1. Lose the Stigma
People living in open relationships often feel guilty and disappointed in themselves for being vulnerable to jealousy. Jealousy can seem like a personal failure or compromising agent because, hey, you signed up for a relationship that allows you both to date other people. "People in non-monogamous relationships can feel pressured to deny or bury their jealousy just because they think it's wrong to feel that way," Matik says. "Instead, we should say, 'Yep, I'm jealous, and it feels really awful.' Denying it, of course, will just make it get worse."

2. Set Down Guidelines
"Open" doesn't necessarily translate to "no rules." Articulate boundaries so that both you and your partner know the limits to each other's permissiveness. Maybe it's okay to spend the weekend with someone else, but the primary pair should be home Sunday night. A couple might insist on always sleeping in the same bed at the end of the night, or being able to meet a partner's new love interest first. If guidelines are laid down in the beginning, there's less opportunity to accidentally snag a jealousy trip wire.

3. Know How to Take Care of Yourself
Matik emphasizes the necessity of personal responsibility and self-soothing activities in open relationships. "We can't expect our partners to take care of all our needs—everyone needs a way to calm themselves down. Maybe your plan is to call your best friend, or take a hot bath, or rent a funny movie; but you have to know how to deal with jealousy without leaning on your partner all the time." As in all healthy individuals, the ability to cope with jealousy demands a personal wellspring of confidence that doesn't hinge on your partner's love.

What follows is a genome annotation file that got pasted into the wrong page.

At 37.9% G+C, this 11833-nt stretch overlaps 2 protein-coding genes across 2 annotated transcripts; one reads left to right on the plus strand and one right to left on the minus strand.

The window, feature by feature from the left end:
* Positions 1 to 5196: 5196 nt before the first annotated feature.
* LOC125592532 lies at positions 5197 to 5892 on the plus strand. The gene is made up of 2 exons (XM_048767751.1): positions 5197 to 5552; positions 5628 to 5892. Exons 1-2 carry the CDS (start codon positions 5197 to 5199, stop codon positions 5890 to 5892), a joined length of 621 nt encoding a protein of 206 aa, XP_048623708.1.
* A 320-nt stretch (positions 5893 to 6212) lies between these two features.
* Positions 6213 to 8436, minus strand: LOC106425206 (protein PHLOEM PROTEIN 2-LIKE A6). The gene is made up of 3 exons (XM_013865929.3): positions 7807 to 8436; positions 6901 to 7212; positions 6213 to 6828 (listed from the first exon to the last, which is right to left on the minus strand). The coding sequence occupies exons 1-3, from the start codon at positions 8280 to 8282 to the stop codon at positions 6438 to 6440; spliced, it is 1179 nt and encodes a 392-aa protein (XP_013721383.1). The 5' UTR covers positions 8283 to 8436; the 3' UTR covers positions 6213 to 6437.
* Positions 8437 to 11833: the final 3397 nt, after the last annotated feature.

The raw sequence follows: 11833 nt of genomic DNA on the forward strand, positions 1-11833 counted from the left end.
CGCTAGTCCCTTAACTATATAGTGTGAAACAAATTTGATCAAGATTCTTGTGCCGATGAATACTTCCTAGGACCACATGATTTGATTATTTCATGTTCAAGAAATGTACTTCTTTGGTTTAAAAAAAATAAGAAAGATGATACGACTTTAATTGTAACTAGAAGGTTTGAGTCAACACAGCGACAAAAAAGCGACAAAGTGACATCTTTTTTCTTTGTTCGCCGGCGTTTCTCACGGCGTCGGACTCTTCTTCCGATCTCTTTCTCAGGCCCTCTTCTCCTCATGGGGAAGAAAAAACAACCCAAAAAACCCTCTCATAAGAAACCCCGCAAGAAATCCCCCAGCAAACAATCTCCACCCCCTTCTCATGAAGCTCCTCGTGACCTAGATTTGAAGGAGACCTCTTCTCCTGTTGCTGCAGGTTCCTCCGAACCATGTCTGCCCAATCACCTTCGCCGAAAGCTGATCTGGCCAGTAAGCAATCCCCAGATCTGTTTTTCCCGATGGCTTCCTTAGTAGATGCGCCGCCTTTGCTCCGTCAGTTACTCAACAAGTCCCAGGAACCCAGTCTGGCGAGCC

4. Reassurance
Declarations of jealousy should always be met with respect and understanding—ignoring or belittling someone else's fears will only magnify them. And while soothing words might blunt jealousy's edges during face-to-face time, verbal promises can fall flat when during a period of separation. Couples who make frequent gestures to express their commitment—doing small favors, staying sexually active and creative, sticking to date nights, honoring boundaries—will be better equipped to date other people and still feel secure in their primary relationship.

5. The Up-Side to Jealousy
Matik views jealousy as a "guidepost emotion"—where an exploration of its causes can yield deeper self-awareness. "Someone who gets jealous when their partner leaves for a date might discover it's because of an abandonment issue they had as a child, which is a situation that happened long before they met their partner. As soon as someone knows why they feel jealous, they're less likely to feel afraid." Pinpointing the rational roots of a frequently irrational emotion can often squelch the worst elements of jealousy—paranoia, lack of perspective, alienation, and co-dependency. Set aside time for personal reflection, schedule an appointment with a therapist, or simply bring it up with your partner.

All relationships—but especially open relationships—might do well to expect jealousy as inevitable but surmountable, human but certainly not invincible. Matik, one of the most prominent members of the non-monogamous community, writes off the idea of a perfect, jealousy-free union. "Jealousy will probably happen at some point. It doesn't mean there's something wrong or flawed with the relationship. What matters is that we love each other more than we dislike the things that make us jealous."
 
Wendy-O Matik offers classes and counseling on radical love. Visit her
website for touring information.